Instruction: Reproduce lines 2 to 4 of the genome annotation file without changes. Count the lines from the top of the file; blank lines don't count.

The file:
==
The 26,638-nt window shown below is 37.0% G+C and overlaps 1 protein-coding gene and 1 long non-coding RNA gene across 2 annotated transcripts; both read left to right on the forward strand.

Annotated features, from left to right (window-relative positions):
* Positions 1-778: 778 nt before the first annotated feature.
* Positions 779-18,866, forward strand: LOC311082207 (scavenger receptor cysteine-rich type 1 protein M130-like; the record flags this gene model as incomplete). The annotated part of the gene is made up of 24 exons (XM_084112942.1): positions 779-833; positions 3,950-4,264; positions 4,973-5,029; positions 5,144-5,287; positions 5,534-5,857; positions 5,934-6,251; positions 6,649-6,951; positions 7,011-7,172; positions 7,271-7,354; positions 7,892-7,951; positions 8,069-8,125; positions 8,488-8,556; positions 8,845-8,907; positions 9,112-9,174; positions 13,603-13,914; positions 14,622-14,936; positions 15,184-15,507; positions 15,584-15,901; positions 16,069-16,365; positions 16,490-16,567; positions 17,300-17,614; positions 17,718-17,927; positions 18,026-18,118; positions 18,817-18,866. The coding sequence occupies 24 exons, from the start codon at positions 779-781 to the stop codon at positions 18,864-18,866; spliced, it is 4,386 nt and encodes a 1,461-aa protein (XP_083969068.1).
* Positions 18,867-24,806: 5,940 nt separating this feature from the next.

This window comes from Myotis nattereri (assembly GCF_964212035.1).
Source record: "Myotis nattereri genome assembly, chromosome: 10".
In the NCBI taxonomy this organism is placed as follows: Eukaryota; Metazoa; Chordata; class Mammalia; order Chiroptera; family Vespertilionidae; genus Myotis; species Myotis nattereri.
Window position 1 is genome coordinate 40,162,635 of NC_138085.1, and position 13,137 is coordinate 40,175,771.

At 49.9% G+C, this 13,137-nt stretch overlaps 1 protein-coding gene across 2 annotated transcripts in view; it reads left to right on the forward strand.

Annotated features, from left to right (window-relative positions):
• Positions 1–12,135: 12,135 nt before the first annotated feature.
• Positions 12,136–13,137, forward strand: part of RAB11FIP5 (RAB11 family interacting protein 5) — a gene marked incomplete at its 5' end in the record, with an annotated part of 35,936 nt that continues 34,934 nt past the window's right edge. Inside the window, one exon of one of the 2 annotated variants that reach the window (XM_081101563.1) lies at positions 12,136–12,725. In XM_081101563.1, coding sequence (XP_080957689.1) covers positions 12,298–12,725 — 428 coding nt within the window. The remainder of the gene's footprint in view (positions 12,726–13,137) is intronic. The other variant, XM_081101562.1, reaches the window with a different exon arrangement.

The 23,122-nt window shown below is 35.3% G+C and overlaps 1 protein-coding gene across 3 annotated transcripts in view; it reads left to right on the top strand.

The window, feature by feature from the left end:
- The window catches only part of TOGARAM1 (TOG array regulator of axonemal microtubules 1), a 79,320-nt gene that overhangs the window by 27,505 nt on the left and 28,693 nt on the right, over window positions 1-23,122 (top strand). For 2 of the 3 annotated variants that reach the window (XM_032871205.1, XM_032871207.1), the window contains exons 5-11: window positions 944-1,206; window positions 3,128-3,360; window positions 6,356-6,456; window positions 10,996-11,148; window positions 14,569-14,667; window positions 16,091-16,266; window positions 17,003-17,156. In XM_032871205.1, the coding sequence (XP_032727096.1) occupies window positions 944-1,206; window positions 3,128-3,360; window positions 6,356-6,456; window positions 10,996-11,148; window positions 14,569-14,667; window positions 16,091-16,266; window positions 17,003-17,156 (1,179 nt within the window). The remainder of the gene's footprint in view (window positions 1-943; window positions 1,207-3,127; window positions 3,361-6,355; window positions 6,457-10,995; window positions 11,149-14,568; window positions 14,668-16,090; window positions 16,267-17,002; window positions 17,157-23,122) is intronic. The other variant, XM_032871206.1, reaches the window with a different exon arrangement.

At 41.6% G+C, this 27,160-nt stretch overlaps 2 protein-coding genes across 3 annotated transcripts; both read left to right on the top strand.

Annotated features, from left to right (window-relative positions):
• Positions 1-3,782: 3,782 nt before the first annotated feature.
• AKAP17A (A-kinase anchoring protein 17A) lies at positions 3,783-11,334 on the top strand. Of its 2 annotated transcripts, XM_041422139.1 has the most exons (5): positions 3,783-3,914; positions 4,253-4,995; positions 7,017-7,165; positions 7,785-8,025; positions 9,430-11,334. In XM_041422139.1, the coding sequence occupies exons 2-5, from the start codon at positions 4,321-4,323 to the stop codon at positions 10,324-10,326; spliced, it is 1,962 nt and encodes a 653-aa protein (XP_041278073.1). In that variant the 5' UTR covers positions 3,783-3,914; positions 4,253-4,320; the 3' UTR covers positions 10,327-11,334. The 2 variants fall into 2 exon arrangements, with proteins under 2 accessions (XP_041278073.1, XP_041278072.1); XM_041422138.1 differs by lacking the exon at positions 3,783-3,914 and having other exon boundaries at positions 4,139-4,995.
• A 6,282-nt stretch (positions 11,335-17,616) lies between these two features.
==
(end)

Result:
Annotated features, from left to right (window-relative positions):
* Positions 1-778: 778 nt before the first annotated feature.
* Positions 779-18,866, forward strand: LOC311082207 (scavenger receptor cysteine-rich type 1 protein M130-like; the record flags this gene model as incomplete). The annotated part of the gene is made up of 24 exons (XM_084112942.1): positions 779-833; positions 3,950-4,264; positions 4,973-5,029; positions 5,144-5,287; positions 5,534-5,857; positions 5,934-6,251; positions 6,649-6,951; positions 7,011-7,172; positions 7,271-7,354; positions 7,892-7,951; positions 8,069-8,125; positions 8,488-8,556; positions 8,845-8,907; positions 9,112-9,174; positions 13,603-13,914; positions 14,622-14,936; positions 15,184-15,507; positions 15,584-15,901; positions 16,069-16,365; positions 16,490-16,567; positions 17,300-17,614; positions 17,718-17,927; positions 18,026-18,118; positions 18,817-18,866. The coding sequence occupies 24 exons, from the start codon at positions 779-781 to the stop codon at positions 18,864-18,866; spliced, it is 4,386 nt and encodes a 1,461-aa protein (XP_083969068.1).